In 1837, a Courthouse was designed around a single, monumental Courtroom. Throughout the years, more courts have been added. For example, right now in Greenbrier County, they have Circuit Courts, Magistrate Courts, and Family Court. Not only do these new courts require more space, they also require a level of security that didn’t exist when the original courthouse was built. Judges and Clerks need the ability to enter a courtroom in the safest manner possible. The defendant shall also enter the courtroom in a secure manner, preferably directly from their detained location without using the public hallways. We want the public, the judges, the defendants, and the jurors to never cross paths. When you walk through a newly constructed courthouse, there are probably more hallways behind the Courtroom than for the public. This means you need more space than is usually available in an old courthouse. Accommodating these new space planning requirements becomes our first and foremost task when tackling a renovation project like the Greenbrier County Courthouse.
Once the programming and floor plans have been agreed upon, it’s time to roll up our sleeves and get to work. Our team of architects and engineers have been busy field verifying existing life safety items, wall conditions, duct layouts, plumbing lines, doors and hardware, floor finishes, ceiling finishes, attic insulation, technology needs, etc. Each one of these items are evaluated and determined if they need to be fully replaced. I’m going to review several of these categories in more detail with you.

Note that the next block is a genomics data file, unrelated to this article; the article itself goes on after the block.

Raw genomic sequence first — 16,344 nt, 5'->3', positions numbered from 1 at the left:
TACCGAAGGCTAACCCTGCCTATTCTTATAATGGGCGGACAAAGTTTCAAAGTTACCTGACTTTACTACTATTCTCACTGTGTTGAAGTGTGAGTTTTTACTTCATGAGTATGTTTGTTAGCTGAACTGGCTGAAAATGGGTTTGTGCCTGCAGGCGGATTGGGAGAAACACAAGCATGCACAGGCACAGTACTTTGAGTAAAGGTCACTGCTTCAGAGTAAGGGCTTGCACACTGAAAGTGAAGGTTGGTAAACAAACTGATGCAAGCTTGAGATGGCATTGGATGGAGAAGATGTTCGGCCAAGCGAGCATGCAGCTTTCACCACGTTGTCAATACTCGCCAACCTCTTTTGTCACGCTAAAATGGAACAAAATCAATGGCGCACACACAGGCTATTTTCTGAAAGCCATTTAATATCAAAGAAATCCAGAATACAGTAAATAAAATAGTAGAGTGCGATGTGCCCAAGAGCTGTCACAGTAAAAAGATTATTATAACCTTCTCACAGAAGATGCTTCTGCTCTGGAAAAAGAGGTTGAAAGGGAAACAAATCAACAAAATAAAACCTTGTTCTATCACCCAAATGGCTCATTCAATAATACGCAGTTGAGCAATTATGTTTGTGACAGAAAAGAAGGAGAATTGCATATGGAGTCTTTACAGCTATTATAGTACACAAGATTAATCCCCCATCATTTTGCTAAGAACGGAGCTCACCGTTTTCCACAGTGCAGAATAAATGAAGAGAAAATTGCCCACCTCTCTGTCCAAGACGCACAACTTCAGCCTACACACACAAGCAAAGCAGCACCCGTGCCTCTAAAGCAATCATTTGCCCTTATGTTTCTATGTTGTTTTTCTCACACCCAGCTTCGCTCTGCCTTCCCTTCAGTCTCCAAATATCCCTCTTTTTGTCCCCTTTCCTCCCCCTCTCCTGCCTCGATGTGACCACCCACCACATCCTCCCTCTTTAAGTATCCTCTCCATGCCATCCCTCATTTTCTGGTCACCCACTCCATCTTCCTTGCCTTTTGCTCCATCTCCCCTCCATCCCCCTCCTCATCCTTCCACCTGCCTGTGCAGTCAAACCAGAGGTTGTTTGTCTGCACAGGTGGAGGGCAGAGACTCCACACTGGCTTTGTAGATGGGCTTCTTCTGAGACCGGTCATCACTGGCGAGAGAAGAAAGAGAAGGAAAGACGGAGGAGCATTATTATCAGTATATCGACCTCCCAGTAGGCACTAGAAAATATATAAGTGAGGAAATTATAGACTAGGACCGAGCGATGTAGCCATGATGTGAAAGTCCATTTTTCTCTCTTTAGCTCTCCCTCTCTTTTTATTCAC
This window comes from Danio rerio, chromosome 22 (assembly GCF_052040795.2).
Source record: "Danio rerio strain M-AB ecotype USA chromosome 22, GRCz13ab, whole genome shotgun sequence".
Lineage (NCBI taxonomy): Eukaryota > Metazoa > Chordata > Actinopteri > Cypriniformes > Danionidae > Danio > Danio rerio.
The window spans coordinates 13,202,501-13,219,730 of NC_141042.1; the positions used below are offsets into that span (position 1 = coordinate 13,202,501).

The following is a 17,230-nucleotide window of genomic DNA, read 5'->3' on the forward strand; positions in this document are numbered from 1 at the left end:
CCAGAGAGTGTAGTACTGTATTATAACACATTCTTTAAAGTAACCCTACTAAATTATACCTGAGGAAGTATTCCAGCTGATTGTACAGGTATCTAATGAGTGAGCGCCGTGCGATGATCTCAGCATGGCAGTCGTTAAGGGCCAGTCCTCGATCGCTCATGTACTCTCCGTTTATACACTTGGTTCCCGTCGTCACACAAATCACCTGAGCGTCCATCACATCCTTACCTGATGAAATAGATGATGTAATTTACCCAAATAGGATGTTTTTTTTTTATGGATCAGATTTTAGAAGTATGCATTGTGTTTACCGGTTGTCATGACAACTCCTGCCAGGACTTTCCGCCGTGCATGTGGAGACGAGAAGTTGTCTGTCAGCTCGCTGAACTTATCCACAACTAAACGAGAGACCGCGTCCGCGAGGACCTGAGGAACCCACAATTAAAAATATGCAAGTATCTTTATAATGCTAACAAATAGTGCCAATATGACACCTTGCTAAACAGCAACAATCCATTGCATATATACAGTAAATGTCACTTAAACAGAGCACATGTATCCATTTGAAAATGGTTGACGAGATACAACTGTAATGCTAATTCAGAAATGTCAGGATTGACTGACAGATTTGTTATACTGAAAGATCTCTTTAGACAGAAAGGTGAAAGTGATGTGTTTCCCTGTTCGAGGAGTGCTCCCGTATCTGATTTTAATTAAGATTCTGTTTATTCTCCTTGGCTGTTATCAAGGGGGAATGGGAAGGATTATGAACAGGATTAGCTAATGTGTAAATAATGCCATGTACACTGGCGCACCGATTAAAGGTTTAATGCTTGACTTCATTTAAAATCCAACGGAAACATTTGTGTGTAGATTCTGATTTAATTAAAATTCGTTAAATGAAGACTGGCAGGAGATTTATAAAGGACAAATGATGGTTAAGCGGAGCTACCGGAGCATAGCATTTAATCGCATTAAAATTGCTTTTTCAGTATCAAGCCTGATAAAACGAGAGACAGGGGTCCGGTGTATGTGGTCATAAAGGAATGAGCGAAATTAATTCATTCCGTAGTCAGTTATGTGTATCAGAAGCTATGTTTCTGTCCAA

Life Safety and Code Compliance
These historic courthouses were built in a time with limited building codes compared to today’s standards. The stair railings and guardrails are usually at a lower height. A sprinkler system is often non-existent. And believe it or not, the Americans with Disabilities Act wasn’t signed into law until 1990, which means all construction prior to that date didn’t need to accommodate wheelchair accessibility. This affects accessibility in bathrooms, hallways, entrances, and heights of transaction counters. It’s the architect’s responsibility to coordinate the code requirements with the Authority Having Jurisdiction, in this case the WV State Fire Marshal, and ensure the code requirements are satisfied.
Doors and Hardware
Absolutely beautiful wood doors…that are not fire rated where they should be. Unfortunately, this is currently happening at Greenbrier County. New building codes mean several existing doors should have a 45-minute fire rating. We have completed a thorough door inventory and hope to reuse any historic doors where we can within the building. Most buildings have had so many additions and renovations that the keying system is out of control. One of our tasks at Greenbrier County is changing the locks of all existing doors to match the new doors. This will relieve the building staff of considerable future headaches and time, so they don’t keep searching for keys.